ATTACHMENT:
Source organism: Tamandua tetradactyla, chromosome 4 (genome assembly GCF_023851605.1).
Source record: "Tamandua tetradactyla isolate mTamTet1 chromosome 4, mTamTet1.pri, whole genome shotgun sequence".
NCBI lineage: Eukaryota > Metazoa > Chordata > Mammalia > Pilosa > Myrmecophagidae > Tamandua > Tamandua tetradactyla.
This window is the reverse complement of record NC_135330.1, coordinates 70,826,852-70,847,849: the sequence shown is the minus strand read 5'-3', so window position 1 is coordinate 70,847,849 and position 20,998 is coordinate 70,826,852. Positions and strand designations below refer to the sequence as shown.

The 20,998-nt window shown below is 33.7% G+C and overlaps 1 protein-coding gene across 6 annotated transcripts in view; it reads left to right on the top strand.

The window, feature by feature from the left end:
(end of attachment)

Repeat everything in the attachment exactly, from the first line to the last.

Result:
Source organism: Tamandua tetradactyla, chromosome 4 (genome assembly GCF_023851605.1).
Source record: "Tamandua tetradactyla isolate mTamTet1 chromosome 4, mTamTet1.pri, whole genome shotgun sequence".
NCBI lineage: Eukaryota > Metazoa > Chordata > Mammalia > Pilosa > Myrmecophagidae > Tamandua > Tamandua tetradactyla.
This window is the reverse complement of record NC_135330.1, coordinates 70,826,852-70,847,849: the sequence shown is the minus strand read 5'-3', so window position 1 is coordinate 70,847,849 and position 20,998 is coordinate 70,826,852. Positions and strand designations below refer to the sequence as shown.

The 20,998-nt window shown below is 33.7% G+C and overlaps 1 protein-coding gene across 6 annotated transcripts in view; it reads left to right on the top strand.

The window, feature by feature from the left end: